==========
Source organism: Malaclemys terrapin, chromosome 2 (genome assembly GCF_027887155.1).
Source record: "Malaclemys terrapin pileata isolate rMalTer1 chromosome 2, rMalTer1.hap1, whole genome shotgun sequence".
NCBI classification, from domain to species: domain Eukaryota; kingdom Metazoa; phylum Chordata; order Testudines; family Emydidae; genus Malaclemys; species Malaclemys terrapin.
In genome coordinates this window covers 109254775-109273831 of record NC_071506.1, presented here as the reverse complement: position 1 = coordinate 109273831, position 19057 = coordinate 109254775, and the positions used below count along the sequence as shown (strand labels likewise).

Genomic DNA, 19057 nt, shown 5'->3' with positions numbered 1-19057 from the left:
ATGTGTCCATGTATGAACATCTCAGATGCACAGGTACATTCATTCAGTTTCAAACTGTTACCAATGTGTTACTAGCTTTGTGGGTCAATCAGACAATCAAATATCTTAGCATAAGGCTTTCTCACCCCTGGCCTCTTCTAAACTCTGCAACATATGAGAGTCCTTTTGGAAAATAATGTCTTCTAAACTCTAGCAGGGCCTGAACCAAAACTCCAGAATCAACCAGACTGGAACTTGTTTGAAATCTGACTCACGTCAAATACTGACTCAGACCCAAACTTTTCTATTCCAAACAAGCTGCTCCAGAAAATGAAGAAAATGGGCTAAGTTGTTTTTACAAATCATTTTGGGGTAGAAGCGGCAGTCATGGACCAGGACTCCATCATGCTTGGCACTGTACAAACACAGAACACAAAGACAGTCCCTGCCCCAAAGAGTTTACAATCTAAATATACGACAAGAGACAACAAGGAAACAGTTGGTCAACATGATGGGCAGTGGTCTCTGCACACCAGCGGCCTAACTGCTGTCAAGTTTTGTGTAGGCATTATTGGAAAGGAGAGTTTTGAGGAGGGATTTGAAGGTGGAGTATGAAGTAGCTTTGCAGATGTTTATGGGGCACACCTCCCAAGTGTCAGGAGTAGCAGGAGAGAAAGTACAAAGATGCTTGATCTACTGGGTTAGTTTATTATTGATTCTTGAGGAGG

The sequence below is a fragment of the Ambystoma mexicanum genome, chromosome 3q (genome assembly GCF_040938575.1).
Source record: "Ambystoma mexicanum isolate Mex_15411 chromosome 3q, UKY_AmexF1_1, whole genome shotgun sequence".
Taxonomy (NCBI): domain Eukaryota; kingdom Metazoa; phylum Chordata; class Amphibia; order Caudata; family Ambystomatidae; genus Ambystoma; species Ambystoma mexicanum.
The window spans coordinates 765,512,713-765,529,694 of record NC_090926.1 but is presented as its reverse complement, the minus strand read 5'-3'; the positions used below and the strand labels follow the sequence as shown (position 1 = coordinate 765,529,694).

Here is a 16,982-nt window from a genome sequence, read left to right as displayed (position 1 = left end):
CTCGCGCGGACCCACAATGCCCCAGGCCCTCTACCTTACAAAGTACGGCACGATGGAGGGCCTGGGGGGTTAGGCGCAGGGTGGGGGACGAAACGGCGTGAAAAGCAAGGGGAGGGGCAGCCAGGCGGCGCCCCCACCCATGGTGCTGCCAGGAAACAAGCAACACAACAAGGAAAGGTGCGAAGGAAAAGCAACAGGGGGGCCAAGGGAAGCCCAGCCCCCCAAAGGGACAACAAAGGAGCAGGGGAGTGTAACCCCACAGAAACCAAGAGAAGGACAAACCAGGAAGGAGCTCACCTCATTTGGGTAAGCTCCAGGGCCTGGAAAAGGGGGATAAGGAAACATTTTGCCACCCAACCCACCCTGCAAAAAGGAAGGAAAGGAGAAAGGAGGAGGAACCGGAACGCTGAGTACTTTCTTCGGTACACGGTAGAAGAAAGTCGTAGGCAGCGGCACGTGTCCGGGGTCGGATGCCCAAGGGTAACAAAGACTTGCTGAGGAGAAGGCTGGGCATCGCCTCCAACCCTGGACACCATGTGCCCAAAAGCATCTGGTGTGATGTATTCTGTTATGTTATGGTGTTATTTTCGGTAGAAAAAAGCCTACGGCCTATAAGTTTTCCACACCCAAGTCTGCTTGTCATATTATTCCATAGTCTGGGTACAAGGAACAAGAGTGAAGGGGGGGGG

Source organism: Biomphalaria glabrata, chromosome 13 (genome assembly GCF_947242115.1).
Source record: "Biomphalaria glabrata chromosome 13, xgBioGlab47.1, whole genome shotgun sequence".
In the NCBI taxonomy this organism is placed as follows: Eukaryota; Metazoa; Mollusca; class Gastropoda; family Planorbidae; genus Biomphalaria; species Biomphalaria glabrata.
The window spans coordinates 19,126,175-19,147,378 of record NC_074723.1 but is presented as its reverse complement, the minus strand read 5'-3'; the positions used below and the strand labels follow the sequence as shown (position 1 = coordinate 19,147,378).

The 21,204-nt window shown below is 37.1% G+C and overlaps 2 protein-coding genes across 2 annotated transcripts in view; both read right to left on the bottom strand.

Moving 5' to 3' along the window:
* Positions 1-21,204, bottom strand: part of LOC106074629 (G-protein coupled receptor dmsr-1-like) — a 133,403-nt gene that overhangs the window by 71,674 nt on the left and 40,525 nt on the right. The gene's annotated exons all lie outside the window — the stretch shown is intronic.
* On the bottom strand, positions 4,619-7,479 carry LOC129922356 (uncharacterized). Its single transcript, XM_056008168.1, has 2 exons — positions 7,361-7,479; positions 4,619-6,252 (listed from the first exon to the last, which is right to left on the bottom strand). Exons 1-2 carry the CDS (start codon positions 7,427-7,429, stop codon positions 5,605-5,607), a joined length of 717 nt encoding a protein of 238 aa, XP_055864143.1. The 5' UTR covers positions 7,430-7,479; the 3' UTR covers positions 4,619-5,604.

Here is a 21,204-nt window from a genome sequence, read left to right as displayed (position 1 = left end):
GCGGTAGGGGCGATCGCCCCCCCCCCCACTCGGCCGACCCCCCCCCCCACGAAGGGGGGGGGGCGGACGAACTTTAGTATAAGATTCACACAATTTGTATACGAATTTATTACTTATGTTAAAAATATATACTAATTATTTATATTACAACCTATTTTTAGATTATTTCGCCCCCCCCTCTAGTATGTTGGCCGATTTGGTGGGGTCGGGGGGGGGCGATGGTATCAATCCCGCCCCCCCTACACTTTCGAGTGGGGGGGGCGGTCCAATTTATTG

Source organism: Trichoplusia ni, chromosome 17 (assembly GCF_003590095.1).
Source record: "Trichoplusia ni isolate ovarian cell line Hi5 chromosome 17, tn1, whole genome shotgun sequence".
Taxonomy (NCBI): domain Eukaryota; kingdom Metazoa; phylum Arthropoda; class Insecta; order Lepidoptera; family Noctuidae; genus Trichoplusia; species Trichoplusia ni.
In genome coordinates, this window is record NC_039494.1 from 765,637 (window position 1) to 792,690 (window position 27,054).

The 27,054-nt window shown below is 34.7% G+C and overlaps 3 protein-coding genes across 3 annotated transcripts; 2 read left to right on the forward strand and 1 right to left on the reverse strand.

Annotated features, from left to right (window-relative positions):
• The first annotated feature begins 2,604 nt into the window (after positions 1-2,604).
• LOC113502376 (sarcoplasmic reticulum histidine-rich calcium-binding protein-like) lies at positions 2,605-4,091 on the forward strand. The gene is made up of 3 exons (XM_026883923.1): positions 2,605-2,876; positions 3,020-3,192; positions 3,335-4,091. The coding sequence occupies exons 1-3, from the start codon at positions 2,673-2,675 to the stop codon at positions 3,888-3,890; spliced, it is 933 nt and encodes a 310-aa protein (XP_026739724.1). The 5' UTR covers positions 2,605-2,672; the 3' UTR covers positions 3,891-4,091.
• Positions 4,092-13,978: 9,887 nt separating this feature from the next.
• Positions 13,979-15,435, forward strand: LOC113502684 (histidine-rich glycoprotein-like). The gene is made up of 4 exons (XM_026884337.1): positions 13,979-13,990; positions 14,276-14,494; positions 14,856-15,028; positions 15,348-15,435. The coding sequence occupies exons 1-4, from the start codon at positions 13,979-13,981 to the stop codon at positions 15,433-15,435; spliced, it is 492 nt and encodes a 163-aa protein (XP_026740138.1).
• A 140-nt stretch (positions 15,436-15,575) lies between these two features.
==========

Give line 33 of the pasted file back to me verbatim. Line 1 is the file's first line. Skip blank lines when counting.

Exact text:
• A 140-nt stretch (positions 15,436-15,575) lies between these two features.